Staff Writer, DL Mullan
On November 12, 2013, residents of the golf community, Villa de Paz, picketed the neighborhood's golf course's club house. Not for better pay or cheaper tee prices, but to keep the golf course apart of their community as a golf course.
A Canadian developer is hell bent on turning the residents beloved golf course community into a cash cow of HOA fees with new housing and possible condominiums by destroying their golf course in order to do it.
Does that explain the uproar?
The residents, who are eager to keep their community as it is, decided that picketing was a good option to bring attention to their cause. Attention they got. The efforts of the neighborhood to combat the false promises and deceptive practices of the developer's public relations team has become a force to be reckoned with.
In a short time, the residents have banded together to win the Maryvale Village Planning Committee's vote against the development 12 to 1. With 150 speaking on behalf of keeping their golf course intact.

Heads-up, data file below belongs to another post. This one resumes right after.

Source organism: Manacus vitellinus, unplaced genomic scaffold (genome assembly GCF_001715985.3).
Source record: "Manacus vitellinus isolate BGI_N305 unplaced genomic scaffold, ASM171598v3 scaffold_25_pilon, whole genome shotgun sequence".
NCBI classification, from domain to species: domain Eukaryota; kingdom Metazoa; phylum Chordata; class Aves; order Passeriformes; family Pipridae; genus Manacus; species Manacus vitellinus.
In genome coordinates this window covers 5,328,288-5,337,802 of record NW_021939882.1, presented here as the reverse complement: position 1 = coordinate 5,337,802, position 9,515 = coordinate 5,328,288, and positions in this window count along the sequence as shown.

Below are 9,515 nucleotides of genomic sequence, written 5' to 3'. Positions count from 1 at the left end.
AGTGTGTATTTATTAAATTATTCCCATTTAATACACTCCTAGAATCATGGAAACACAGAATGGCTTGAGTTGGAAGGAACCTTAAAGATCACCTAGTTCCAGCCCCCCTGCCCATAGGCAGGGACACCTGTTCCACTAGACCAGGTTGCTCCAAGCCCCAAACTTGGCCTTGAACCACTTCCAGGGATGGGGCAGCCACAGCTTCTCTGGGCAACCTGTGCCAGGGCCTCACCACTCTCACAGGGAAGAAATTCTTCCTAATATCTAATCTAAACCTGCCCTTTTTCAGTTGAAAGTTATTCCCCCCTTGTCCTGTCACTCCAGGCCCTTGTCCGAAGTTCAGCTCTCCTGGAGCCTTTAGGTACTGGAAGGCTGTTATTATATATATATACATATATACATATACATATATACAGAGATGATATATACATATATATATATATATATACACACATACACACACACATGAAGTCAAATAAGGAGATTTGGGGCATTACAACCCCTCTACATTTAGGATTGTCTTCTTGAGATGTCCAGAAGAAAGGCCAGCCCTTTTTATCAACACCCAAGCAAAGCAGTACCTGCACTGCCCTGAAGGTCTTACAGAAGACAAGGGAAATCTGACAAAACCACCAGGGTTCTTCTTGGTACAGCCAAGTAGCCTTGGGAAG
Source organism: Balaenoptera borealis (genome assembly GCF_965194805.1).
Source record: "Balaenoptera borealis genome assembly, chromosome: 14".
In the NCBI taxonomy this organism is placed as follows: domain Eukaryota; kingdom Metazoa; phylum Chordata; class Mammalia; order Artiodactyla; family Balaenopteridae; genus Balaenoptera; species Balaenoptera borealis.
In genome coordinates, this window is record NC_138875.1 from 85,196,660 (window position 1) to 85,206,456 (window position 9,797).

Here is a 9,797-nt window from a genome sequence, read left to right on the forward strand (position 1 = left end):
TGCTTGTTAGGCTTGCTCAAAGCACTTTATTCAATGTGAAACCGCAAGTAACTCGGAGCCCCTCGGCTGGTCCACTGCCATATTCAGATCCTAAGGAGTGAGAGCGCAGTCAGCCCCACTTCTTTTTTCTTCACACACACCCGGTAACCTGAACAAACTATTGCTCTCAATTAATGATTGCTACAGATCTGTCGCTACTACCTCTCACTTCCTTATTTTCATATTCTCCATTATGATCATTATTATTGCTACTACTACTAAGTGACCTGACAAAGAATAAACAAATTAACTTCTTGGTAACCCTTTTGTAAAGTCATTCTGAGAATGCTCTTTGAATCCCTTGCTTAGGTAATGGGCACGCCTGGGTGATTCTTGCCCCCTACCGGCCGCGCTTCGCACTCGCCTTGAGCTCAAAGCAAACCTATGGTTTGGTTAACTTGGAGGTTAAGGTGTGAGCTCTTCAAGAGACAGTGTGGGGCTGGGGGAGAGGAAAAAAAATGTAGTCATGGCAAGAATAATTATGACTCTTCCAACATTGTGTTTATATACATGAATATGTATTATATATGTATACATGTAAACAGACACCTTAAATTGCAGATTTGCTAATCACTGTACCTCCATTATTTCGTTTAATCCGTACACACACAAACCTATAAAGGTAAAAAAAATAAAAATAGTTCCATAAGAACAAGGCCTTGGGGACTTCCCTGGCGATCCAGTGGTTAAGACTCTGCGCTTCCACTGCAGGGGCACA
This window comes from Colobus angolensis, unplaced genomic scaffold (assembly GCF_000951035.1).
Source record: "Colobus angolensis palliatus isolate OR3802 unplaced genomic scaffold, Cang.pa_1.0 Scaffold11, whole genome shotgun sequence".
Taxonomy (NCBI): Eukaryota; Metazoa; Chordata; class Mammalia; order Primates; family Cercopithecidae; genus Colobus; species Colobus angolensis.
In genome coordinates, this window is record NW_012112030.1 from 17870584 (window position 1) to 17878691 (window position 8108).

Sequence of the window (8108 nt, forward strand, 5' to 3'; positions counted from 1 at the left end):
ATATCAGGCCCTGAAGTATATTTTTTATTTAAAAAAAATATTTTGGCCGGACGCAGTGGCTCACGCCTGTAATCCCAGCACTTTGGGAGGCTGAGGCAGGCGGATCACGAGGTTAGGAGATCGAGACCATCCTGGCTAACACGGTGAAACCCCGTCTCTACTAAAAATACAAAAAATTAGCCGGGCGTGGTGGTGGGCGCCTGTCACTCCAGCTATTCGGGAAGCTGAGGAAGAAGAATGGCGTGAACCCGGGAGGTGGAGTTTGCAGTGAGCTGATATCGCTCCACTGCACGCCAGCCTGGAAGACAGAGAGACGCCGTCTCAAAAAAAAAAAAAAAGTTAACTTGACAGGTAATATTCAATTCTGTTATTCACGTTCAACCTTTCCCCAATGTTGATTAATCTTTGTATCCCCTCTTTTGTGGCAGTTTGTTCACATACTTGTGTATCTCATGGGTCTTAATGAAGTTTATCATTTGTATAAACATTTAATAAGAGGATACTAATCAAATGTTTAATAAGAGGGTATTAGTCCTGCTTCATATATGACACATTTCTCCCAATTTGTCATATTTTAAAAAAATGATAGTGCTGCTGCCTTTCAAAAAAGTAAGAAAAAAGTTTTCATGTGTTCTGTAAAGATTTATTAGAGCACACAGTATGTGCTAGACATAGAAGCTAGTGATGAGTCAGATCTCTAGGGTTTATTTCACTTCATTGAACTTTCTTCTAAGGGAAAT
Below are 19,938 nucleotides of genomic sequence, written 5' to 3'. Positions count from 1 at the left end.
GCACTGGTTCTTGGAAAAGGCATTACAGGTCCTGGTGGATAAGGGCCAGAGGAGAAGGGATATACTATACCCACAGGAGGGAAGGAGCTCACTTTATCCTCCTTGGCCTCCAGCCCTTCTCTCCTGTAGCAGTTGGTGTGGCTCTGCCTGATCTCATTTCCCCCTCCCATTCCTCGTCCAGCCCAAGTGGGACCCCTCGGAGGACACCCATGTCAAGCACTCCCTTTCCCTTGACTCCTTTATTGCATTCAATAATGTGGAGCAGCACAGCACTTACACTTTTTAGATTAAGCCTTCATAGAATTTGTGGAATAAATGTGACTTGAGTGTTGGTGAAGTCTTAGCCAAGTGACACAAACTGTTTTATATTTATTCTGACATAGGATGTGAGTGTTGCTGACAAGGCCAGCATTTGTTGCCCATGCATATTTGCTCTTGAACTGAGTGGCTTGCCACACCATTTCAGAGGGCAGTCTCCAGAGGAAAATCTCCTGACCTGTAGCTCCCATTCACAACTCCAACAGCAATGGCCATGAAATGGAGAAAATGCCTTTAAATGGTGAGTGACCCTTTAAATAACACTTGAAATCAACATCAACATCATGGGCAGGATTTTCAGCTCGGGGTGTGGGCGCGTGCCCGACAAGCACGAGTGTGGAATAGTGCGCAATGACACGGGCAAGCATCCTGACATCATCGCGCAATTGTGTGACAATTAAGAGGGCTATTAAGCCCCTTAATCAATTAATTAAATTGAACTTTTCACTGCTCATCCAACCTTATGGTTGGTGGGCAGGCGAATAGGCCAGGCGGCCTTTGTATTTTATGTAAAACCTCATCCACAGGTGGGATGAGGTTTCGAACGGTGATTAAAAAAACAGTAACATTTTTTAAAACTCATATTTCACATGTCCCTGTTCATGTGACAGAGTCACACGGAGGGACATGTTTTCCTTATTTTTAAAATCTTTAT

Now the residents have to face the Phoenix City Planning Hearing Office on November 20th, 2013 at 10am. Calvin Goode Building , 251 West Washington Street, 85003. 10th Floor, East Conference Room.
As the developer continues to push residents and place his needs over the community's interests, Villa de Paz residents keep building a stronger case to maintain their living standards. The push back has become fever pitched.
The golf course can be sold as a golf course, but development money has outweighed the sanctity of the community's culture and way of life. Sanctity of life, liberty, and the pursuit of happiness reigns supreme. Villa de Paz residents only want what every American wants: to live in peace.
Hopefully the City of Phoenix Planning Office and Planning Commission will realize that burdening a small community with overflow traffic, extra students at the local elementary school, more crime, destruction of a green zone and its ecosystem full of wild life, and increasing light pollution, not to mention the clamoring before dawn and health concerns associated with construction in a desert environment so close to private homes, is not a viable outcome, then will the developer understand that money is really no object because some communities cannot be bought.
There is no amount of money in the world that Villa de Paz residents would sell out their community, neighbors, or culture for.
Don't you wish every community was like this one?